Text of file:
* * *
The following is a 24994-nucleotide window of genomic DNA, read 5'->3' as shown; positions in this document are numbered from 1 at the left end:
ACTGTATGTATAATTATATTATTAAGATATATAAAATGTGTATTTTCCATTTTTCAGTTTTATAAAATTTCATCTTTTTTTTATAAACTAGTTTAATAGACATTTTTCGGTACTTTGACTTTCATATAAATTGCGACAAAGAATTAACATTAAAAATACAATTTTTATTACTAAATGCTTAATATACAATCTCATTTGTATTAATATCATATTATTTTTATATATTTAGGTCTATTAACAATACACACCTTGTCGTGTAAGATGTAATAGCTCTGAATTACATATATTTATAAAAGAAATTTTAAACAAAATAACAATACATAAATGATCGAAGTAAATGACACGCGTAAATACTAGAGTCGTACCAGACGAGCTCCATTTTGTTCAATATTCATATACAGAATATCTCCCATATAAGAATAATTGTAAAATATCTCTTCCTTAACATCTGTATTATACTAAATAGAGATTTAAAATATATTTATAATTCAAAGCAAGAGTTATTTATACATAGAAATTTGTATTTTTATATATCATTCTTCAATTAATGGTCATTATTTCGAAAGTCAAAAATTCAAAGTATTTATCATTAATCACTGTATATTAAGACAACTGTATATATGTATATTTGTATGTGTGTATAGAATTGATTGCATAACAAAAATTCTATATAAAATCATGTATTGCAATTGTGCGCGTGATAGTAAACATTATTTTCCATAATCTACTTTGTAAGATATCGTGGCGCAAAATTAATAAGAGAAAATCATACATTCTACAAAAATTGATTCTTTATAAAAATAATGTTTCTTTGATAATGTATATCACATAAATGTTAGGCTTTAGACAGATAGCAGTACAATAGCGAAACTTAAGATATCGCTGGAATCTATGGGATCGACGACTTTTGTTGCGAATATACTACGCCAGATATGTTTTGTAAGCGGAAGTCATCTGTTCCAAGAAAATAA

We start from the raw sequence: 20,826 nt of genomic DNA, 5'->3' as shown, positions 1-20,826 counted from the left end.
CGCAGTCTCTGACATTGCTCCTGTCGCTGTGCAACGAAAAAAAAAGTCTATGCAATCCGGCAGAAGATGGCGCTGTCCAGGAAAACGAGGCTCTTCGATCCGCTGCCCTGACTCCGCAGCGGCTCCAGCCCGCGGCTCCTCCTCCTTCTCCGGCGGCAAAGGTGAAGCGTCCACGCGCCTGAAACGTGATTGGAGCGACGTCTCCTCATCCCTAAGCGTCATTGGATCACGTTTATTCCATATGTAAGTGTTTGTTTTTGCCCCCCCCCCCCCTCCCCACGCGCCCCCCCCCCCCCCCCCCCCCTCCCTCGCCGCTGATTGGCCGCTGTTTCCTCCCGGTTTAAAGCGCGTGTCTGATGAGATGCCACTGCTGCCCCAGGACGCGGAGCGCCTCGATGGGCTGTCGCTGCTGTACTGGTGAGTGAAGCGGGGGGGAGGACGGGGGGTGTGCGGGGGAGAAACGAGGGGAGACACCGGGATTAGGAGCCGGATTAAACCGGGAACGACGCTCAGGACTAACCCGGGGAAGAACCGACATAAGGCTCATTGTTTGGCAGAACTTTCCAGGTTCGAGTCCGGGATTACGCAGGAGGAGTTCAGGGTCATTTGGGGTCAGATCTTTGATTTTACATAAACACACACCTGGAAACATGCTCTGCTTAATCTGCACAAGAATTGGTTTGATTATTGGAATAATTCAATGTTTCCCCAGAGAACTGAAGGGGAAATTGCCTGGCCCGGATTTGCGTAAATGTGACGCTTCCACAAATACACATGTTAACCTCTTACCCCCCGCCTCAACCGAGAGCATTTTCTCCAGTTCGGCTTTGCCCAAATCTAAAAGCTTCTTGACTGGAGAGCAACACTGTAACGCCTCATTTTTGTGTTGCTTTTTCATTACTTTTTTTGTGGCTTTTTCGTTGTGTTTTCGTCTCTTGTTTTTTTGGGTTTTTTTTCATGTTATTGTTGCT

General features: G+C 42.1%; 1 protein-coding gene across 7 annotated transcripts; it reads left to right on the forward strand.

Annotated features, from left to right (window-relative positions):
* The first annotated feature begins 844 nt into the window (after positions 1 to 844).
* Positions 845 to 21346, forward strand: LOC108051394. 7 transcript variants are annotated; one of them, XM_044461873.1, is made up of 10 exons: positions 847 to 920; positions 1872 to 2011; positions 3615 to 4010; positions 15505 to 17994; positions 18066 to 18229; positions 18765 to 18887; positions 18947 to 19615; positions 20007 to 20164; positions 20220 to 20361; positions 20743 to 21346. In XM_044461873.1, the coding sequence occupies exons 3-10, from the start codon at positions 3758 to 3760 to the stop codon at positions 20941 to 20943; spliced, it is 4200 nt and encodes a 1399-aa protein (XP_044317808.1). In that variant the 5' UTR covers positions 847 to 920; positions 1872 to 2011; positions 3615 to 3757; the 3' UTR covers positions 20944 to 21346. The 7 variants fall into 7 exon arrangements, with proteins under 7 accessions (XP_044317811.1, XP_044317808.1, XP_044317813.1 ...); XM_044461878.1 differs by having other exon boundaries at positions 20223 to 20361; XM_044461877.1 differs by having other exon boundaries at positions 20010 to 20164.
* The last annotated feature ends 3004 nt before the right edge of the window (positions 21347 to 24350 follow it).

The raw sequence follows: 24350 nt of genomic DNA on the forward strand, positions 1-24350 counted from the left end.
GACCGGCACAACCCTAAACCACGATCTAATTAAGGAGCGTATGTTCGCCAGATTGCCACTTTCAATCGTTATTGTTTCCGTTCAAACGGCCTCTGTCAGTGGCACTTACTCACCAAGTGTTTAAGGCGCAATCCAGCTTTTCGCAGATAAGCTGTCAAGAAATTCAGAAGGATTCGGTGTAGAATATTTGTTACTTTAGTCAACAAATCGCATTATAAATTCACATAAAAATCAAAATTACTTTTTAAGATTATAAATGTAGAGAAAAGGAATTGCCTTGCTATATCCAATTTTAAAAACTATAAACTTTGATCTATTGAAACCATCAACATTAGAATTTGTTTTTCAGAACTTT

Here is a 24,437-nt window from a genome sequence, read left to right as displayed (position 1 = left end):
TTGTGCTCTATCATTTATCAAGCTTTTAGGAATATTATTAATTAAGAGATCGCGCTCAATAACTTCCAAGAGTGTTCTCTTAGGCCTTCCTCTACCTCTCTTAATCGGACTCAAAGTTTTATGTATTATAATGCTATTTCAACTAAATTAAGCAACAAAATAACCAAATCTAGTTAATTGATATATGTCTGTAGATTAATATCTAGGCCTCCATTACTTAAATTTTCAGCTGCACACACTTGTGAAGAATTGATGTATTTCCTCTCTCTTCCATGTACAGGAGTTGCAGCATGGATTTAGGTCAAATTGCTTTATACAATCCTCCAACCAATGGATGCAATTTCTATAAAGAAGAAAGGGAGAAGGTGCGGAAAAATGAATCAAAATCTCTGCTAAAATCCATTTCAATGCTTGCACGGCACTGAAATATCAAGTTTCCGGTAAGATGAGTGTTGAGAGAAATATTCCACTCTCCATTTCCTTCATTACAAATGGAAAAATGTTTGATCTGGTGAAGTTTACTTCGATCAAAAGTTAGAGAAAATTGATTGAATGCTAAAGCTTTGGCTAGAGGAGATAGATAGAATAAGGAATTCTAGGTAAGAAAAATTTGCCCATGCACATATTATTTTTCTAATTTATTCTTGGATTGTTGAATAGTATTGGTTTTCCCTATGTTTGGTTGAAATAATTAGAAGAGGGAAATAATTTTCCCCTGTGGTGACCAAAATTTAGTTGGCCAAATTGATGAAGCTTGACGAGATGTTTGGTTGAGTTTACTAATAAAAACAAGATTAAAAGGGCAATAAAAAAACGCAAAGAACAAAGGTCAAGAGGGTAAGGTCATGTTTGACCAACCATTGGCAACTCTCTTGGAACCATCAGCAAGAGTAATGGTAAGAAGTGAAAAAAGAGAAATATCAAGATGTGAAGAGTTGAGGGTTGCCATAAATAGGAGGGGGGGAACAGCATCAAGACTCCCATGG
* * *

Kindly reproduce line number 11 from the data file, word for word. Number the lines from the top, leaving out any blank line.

GACCGGCACAACCCTAAACCACGATCTAATTAAGGAGCGTATGTTCGCCAGATTGCCACTTTCAATCGTTATTGTTTCCGTTCAAACGGCCTCTGTCAGTGGCACTTACTCACCAAGTGTTTAAGGCGCAATCCAGCTTTTCGCAGATAAGCTGTCAAGAAATTCAGAAGGATTCGGTGTAGAATATTTGTTACTTTAGTCAACAAATCGCATTATAAATTCACATAAAAATCAAAATTACTTTTTAAGATTATAAATGTAGAGAAAAGGAATTGCCTTGCTATATCCAATTTTAAAAACTATAAACTTTGATCTATTGAAACCATCAACATTAGAATTTGTTTTTCAGAACTTT